Playing Potato And Pizza PoliticsThu 17 Nov 2011
Story by The Food Revolution Team
Congress Messing with School Lunch Standards
The Food Revolution has been watching Washington this week, as members of Congress are sticking their fingers in the bowl and rolling back important wins that were achieved on standards for school lunch. French Fries, salt, and pizza: in. More leafy greens and whole grains: delayed.
We applauded the Healthy, Hunger-Free Kids Act which was passed just a year ago, and we were enthusiastic this spring when the Department of Agriculture (USDA) released new proposed standards for school lunch, based on the 2009 recommendations of the Institute of Medicine (IOM). Taken together, they meant more funding for school food, plus more fruits, vegetables and whole grains, and less sodium and fat. That’s why over 25,000 Food Revolutionaries submitted personal comments to the USDA, backing the standards and offering ideas.
Now, as the houses of Congress negotiate an agriculture spending bill, pizza, potatoes, and salt all look to be back on the menu, to the detriment of our kids’ well-being (1).
The potato lobby fought hard last month to lift restrictions proposed by the USDA on French Fries(known in the lingo as starchy vegetables), which are served daily in many schools. The USDA had set recommendations to limit the number of portions of starchy vegetables, including potatoes and thus French fries, in a step to tackle childhood obesity and provide an opportunity for other vegetables to be seen more regularly on the lunch tray. However, through lobbying which pushed against more than 73,000 individuals whose comments to the USDA supported these limits, and due to a state amendment prohibiting these USDA limits it now looks undeniable that potatoes, and therefore French fries, are back on school trays with no limits.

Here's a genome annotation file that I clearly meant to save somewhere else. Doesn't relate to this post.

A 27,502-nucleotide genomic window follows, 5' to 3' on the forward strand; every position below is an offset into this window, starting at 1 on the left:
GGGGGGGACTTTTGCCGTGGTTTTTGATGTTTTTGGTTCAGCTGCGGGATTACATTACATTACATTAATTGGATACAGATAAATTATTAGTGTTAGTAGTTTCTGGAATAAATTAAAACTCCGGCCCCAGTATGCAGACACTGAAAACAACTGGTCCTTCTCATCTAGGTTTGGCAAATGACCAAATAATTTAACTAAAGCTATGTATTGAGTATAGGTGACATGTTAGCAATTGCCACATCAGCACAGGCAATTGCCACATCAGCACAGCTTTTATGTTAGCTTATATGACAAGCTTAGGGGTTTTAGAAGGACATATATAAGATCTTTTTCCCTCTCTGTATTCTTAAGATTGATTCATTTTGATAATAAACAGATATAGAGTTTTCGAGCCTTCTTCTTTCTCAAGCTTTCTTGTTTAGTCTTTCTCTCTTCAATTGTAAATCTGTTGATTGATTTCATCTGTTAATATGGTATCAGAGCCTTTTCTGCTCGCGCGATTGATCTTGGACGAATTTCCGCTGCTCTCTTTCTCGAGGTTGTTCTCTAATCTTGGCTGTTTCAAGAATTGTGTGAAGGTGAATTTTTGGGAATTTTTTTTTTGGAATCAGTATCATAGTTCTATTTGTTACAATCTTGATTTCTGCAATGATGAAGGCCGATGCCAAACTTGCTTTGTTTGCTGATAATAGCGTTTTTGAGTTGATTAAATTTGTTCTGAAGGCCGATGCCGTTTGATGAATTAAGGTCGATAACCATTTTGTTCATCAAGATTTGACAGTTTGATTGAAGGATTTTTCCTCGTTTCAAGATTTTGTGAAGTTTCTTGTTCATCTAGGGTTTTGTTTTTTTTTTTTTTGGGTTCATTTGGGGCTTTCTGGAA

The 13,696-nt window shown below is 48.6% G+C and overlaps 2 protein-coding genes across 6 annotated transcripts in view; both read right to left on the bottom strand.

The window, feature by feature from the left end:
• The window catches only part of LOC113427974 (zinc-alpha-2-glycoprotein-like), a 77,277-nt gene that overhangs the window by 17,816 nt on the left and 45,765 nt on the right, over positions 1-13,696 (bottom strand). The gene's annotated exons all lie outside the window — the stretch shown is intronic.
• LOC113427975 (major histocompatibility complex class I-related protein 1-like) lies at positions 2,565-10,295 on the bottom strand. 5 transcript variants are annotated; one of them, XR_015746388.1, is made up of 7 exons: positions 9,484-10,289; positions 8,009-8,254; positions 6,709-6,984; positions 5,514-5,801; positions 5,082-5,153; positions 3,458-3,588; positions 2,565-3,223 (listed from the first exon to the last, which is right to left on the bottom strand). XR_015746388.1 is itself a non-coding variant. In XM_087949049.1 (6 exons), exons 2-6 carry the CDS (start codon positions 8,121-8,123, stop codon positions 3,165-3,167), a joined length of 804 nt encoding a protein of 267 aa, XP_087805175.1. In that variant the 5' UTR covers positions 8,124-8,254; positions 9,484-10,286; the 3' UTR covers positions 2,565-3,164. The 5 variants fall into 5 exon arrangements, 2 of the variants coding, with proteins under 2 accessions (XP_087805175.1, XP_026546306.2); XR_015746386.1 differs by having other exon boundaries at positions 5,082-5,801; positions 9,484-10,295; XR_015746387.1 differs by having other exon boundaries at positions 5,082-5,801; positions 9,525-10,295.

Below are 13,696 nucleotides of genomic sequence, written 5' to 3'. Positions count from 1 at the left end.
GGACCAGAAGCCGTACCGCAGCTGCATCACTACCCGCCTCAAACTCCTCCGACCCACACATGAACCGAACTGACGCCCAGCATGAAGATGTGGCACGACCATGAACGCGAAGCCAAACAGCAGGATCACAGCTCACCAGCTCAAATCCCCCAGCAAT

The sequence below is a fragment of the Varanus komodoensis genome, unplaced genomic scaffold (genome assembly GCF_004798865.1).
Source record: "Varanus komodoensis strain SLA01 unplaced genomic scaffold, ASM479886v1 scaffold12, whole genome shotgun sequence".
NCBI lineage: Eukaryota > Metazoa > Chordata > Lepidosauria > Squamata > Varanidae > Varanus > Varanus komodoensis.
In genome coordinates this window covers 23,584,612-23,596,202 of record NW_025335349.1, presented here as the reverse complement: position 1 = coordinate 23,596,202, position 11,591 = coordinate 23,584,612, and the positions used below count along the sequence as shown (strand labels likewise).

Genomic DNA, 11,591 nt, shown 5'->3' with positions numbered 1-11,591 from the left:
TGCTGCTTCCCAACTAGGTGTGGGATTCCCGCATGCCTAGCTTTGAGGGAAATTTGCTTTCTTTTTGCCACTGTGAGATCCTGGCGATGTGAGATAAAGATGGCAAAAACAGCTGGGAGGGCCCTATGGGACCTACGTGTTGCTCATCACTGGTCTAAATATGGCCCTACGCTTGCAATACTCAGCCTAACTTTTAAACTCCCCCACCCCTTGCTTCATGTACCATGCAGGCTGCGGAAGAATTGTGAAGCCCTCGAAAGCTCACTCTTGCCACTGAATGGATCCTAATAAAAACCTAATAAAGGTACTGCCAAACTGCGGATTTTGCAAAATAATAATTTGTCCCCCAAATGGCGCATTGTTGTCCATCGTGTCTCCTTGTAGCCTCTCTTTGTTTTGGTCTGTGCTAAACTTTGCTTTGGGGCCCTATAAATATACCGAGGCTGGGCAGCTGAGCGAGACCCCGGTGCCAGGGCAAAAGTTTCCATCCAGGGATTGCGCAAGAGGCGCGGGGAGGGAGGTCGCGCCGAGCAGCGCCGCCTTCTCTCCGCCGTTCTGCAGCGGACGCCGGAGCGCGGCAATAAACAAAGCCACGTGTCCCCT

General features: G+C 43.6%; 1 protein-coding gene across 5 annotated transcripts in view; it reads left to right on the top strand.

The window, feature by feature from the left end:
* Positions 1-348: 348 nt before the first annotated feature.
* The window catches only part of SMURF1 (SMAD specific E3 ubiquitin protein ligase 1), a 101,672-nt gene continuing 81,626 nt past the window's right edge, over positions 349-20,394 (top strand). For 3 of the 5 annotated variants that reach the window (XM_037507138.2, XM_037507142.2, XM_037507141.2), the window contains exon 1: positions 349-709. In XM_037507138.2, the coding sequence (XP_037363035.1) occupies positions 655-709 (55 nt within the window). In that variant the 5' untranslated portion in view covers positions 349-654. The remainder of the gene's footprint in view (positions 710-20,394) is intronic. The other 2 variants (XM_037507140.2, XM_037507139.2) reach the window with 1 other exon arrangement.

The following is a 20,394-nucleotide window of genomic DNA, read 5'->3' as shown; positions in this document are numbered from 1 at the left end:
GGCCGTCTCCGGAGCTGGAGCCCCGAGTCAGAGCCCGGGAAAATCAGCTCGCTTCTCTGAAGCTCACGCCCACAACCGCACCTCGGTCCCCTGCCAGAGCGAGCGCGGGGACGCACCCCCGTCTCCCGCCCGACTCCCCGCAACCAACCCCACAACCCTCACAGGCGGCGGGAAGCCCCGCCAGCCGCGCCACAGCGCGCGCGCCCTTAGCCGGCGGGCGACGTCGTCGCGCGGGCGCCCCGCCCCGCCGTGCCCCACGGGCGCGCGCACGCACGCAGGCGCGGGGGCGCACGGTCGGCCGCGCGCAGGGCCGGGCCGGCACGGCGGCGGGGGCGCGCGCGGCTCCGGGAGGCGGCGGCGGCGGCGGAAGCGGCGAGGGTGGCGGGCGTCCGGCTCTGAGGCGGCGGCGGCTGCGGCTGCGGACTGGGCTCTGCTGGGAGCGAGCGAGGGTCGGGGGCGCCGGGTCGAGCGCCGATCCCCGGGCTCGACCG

And that’s not the end of it - more last-minute changes popped up this week that would protect pizza and interfere with other proposed new standards set for school food. A new Congressional bill that looks likely to pass quickly will slow down reductions in sodium by requiring further study on long-term requirements, block whole grains by haggling over the definition, and help pizza stay on the menu by allowing two tablespoons of tomato paste on pizza to keep counting as a vegetable.
While we wait to hear more about the salt and whole grains, the pizza topic is currently a hot one! The new USDA standards proposed that it would take at least a half-cup of tomato paste to be considered as a vegetable, which no normal slice of pizza includes. The food industry is seeking to block those proposed changes and keep the current practice, so that a single slice of pizza can meet all the requirements for lunch: grain, meat alternate, and vegetable. Fresh tomatoes, OK, but 2tablespoons of tomato paste to count as one of the required vegetable servings for federally-subsidized lunch requirements to be met? Really?
Voices for Better School Food
Many are outraged by these possible last minute changes, including Mission: Readiness, a group made up of hundreds of retired military Generals and Admirals who have been raising alarms about the readiness of our armed forces due to current childhood obesity. Amy Dawson Taggart, the director of Mission: Readiness, recently stated in a letter to politicians:
"We are outraged that Congress is seriously considering language that would effectively categorize pizza as a vegetable in the school lunch program. It doesn't take an advanced degree in nutrition to call this a national disgrace.” (3)
Despite the meddling, the White House and Secretary of Agriculture Vilsack still believe the proposed new standards are needed to fight childhood obesity. A USDA spokeswoman said this week:
"While it's unfortunate that some members of Congress continue to put special interests ahead of the health of America's children, USDA remains committed to practical, science-based standards for school meals.” (4)
Opponents of the USDA standards in general argue that the government shouldn’t be telling schools what to serve, or adding more costs in a tough budget climate.
However, we ask: if are spending more than $10 billion a year to feed on average more than 30 million kids a day, kids who need a good, nutritious meal, shouldn’t we be giving them the very best possible?
As our friend Margot Wootan at Center For Science in the Public Interest (CSPI) put it:
"They are making sure that two of the biggest problems in the school lunch program, pizza and french fries, are untouched."(4)
Find out some of our communities thoughts on what congress has said this week and ways in which you can get involved to improve the food served in your schools here.
The Food Revolution Team
(2) Mission Readiness
(3) Huffington Post
(4) Huffington Post
Images are taken from some of the worst rated lunches on our School Lunch Photo Wall.
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